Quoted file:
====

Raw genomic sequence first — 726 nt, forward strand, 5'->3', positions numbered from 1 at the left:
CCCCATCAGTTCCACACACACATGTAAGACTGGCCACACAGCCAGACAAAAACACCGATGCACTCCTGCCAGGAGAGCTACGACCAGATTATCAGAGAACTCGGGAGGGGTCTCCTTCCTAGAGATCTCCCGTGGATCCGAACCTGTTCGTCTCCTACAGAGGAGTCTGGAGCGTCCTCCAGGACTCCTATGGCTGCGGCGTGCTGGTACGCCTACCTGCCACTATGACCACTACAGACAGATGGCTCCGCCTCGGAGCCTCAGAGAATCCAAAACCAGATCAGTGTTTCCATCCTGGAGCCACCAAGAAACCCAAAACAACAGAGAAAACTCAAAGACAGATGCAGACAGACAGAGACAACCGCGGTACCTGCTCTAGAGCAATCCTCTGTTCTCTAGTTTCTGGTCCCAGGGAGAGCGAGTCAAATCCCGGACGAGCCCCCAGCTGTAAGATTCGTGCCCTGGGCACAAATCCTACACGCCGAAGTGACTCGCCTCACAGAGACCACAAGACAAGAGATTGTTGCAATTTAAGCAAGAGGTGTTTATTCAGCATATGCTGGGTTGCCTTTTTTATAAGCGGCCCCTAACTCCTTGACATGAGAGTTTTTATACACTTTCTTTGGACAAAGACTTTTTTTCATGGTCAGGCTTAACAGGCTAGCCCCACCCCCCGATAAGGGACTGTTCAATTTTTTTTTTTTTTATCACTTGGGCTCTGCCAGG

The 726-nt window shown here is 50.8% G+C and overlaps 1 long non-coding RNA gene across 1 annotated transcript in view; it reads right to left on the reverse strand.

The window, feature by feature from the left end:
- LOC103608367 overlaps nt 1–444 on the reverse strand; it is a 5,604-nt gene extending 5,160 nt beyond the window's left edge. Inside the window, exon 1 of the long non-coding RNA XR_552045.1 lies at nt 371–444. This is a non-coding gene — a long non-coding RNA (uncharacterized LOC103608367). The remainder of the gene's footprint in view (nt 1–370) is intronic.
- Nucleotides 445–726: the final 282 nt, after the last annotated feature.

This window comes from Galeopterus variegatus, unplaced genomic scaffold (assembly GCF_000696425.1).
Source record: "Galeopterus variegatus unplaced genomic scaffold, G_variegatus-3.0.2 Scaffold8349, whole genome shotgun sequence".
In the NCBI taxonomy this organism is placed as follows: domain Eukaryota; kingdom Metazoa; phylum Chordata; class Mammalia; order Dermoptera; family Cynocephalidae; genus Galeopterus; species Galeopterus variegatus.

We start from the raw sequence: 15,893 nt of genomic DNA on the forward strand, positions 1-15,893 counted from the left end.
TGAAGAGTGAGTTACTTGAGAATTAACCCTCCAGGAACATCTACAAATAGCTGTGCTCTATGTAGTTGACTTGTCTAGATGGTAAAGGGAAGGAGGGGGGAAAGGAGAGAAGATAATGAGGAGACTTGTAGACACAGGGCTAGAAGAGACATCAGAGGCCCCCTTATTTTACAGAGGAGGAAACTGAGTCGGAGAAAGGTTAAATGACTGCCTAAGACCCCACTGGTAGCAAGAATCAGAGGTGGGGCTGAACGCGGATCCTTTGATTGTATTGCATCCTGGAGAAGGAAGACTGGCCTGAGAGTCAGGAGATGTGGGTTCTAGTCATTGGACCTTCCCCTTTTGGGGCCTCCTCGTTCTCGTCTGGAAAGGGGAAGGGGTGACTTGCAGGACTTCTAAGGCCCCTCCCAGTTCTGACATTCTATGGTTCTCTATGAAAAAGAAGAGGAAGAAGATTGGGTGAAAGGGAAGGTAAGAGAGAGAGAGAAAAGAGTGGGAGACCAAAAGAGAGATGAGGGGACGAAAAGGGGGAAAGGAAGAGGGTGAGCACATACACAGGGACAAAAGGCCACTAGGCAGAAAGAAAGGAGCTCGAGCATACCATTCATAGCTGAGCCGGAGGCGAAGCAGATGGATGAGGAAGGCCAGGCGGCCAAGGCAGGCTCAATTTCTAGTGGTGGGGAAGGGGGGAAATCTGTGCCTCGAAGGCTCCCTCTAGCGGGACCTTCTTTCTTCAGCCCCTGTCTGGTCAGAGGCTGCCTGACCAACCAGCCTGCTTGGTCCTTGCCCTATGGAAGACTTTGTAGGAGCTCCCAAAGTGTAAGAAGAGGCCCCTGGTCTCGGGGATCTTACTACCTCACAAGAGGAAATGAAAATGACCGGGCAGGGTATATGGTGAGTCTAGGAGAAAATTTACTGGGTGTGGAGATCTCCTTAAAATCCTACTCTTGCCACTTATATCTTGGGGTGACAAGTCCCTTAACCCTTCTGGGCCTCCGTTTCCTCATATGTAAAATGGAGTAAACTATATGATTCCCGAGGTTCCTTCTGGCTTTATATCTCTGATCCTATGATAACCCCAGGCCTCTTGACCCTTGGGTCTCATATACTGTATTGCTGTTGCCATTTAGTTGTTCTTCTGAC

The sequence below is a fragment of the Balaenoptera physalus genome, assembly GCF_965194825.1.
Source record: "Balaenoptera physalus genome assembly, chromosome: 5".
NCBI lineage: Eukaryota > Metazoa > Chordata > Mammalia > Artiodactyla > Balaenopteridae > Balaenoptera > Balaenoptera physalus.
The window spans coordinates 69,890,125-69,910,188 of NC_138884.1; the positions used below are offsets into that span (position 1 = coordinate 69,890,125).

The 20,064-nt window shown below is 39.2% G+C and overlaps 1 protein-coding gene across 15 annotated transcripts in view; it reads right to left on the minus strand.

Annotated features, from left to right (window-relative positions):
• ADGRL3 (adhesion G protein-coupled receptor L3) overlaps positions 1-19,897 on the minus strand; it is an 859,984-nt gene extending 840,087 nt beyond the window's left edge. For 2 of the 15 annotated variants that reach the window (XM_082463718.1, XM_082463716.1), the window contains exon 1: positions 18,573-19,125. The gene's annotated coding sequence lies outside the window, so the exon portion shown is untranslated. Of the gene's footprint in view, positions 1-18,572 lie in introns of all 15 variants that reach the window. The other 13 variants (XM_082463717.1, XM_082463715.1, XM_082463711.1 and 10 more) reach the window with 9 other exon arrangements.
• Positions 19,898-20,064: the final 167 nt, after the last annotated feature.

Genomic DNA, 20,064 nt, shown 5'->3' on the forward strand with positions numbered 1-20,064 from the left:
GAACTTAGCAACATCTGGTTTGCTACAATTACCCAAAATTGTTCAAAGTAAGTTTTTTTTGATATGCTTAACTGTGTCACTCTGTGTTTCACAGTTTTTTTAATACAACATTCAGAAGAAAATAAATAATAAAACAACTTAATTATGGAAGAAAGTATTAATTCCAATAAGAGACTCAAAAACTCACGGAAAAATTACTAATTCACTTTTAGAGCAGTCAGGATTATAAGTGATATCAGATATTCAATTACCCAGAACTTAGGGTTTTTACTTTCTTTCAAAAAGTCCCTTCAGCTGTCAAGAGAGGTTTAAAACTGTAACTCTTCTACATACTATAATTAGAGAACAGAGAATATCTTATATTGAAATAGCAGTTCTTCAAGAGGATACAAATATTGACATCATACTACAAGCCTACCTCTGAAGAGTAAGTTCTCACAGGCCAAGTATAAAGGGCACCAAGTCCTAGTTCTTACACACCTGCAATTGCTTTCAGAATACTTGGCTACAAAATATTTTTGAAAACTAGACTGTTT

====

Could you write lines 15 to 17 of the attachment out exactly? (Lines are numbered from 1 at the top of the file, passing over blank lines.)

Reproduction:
The window spans coordinates 69,890,125-69,910,188 of NC_138884.1; the positions used below are offsets into that span (position 1 = coordinate 69,890,125).

The 20,064-nt window shown below is 39.2% G+C and overlaps 1 protein-coding gene across 15 annotated transcripts in view; it reads right to left on the minus strand.

Annotated features, from left to right (window-relative positions):